• United States



UK Editor

UK calls artificial intelligence a “chronic risk” to its national security

Aug 03, 20234 mins
Critical InfrastructureGenerative AI

The National Risk Register officially classes AI as a long-term security threat to the UK’s safety and critical systems.

Artificial intelligence (AI) has been officially classed as a security threat to the UK for the first time following the publication of the National Risk Register (NRR) 2023. The extensive document details the various threats that could have a significant impact on the UK's safety, security, or critical systems at a national level. The latest version describes AI as a "chronic risk", meaning it poses a threat over the long-term, as opposed to an acute one such as a terror attack. The UK government also raised cyber attacks from limited impact to moderate impact in the 2023 NRR.

Advanced AI technology could, at some stage, pose a significant security threat if it were used to launch a cyberattack against the UK. Meanwhile, the various cybersecurity implications of advancing AI technology such as generative AI are well documented.

AI poses a range of potential risks to the UK

AI systems and their capabilities present many opportunities, from expediting progress in pharmaceuticals to other applications right across the economy and society, which the Foundation Models Taskforce aims to accelerate, the document read. "However, alongside the opportunities, there are a range of potential risks and there is uncertainty about its transformative impact. As the government set out in the Integrated Review Refresh, many of our areas of strategic advantage also bring with them some degree of vulnerability, including AI."

For this reason, the UK government has committed to hosting the first global summit on AI Safety which will bring together key countries, leading tech companies and researchers to agree safety measures to evaluate and monitor risks from AI, read the NRR. "The National AI Strategy, published in 2021, outlines steps for how the UK will begin its transition to an AI-enabled economy, the role of research and development in AI growth and the governance structures that will be required."

Meanwhile, the government's white paper on AI, published in 2023, commits to establishing a central risk function that will identify and monitor the risks that come from AI. "By addressing these risks effectively, we will be better placed to utilise the advantages of AI." The UK government's reference to AI lacks a detailed assessment of how it could threaten the UK, but it does mention disinformation and potential threats to the economy.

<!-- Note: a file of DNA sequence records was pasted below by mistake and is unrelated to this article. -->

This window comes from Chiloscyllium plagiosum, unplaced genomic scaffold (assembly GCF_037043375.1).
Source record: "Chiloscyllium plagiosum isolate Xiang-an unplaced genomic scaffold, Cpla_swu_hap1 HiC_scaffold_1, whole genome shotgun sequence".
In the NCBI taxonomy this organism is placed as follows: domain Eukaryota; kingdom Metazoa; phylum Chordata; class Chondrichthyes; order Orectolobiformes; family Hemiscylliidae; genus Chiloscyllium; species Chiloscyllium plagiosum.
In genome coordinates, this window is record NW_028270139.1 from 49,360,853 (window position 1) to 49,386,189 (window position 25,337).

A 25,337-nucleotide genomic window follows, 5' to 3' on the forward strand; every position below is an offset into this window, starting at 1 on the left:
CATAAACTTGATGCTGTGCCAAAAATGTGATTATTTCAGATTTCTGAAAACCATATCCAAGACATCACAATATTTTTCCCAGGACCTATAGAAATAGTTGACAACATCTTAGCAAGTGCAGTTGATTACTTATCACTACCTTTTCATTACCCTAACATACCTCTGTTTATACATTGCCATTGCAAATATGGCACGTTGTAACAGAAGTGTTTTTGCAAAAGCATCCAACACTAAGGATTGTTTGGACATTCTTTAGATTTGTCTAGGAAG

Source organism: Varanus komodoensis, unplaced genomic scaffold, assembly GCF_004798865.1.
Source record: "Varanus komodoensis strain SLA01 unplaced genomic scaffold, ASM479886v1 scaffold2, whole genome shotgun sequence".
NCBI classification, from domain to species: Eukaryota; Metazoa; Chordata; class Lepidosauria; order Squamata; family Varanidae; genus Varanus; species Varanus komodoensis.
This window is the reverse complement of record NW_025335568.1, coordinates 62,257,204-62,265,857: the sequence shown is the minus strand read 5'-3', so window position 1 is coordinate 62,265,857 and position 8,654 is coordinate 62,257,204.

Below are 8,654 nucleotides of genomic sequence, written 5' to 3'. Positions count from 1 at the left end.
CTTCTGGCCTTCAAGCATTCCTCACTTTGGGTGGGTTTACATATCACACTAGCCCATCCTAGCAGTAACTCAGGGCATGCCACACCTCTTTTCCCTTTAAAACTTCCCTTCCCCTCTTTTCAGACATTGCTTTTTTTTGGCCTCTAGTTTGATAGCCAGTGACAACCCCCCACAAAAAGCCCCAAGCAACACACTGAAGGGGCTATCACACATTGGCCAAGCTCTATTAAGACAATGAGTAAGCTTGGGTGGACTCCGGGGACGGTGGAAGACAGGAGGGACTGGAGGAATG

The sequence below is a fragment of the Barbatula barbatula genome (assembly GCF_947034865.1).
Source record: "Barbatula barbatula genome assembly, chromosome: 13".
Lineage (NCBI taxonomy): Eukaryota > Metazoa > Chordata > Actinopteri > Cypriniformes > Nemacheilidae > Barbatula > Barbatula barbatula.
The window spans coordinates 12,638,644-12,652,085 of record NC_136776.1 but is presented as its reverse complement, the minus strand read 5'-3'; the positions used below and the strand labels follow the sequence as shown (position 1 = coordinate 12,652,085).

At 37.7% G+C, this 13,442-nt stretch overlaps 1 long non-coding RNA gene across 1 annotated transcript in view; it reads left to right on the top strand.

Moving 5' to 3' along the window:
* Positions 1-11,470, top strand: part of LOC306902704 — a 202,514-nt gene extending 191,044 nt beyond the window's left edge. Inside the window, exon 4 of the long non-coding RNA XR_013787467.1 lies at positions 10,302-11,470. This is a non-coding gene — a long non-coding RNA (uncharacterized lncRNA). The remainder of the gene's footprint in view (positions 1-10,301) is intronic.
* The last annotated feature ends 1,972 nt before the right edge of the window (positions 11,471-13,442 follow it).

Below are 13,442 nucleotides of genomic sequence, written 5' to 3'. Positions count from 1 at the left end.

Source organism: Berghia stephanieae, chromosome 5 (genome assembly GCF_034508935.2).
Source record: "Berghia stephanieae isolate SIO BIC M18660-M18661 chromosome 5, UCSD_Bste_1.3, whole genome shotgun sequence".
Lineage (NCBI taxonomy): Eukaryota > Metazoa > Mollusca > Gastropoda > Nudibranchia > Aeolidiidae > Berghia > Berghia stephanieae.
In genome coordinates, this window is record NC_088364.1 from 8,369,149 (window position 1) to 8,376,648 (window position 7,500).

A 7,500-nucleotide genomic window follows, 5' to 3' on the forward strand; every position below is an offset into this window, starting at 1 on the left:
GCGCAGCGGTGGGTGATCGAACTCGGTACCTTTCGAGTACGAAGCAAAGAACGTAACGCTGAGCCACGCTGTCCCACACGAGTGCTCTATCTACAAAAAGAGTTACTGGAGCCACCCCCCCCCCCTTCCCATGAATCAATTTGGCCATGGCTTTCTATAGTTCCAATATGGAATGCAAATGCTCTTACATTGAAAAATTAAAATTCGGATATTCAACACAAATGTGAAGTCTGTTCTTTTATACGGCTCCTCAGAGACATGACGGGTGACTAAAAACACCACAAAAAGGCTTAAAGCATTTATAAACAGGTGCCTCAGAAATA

Latest NRR helps the UK better prepare for risks

"This is the most comprehensive risk assessment we've ever published, so that government and our partners can put robust plans in place and be ready for anything," said Oliver Dowden, deputy prime minister.

Providing invaluable information, the document gives the UK the power to invest, prepare, and respond to risks more effectively, added Rick Cudworth, resilience first chair and board director. "With more detail than previously, and specific scenarios, assumptions, and response capabilities set out, we encourage organisations and resilience professionals to use it to stress test and strengthen their own resilience as we all move forwards together."

It is encouraging that the government is committed to further assessing and mitigating vulnerabilities to acute risks, commented James Ginns, head of risk management policy at The Centre for Long-Term Resilience. "We look forward to supporting their work in identifying and assessing chronic risks and related vulnerabilities, especially in AI and biosecurity, in order to reinforce our resilience."

UK Editor

Michael Hill is the UK editor of CSO Online. He has spent the past 8 years covering various aspects of the cybersecurity industry, with particular interest in the ever-evolving role of the human-related elements of information security. A keen storyteller with a passion for the publishing process, he enjoys working creatively to produce media that has the biggest possible impact on the audience.

More from this author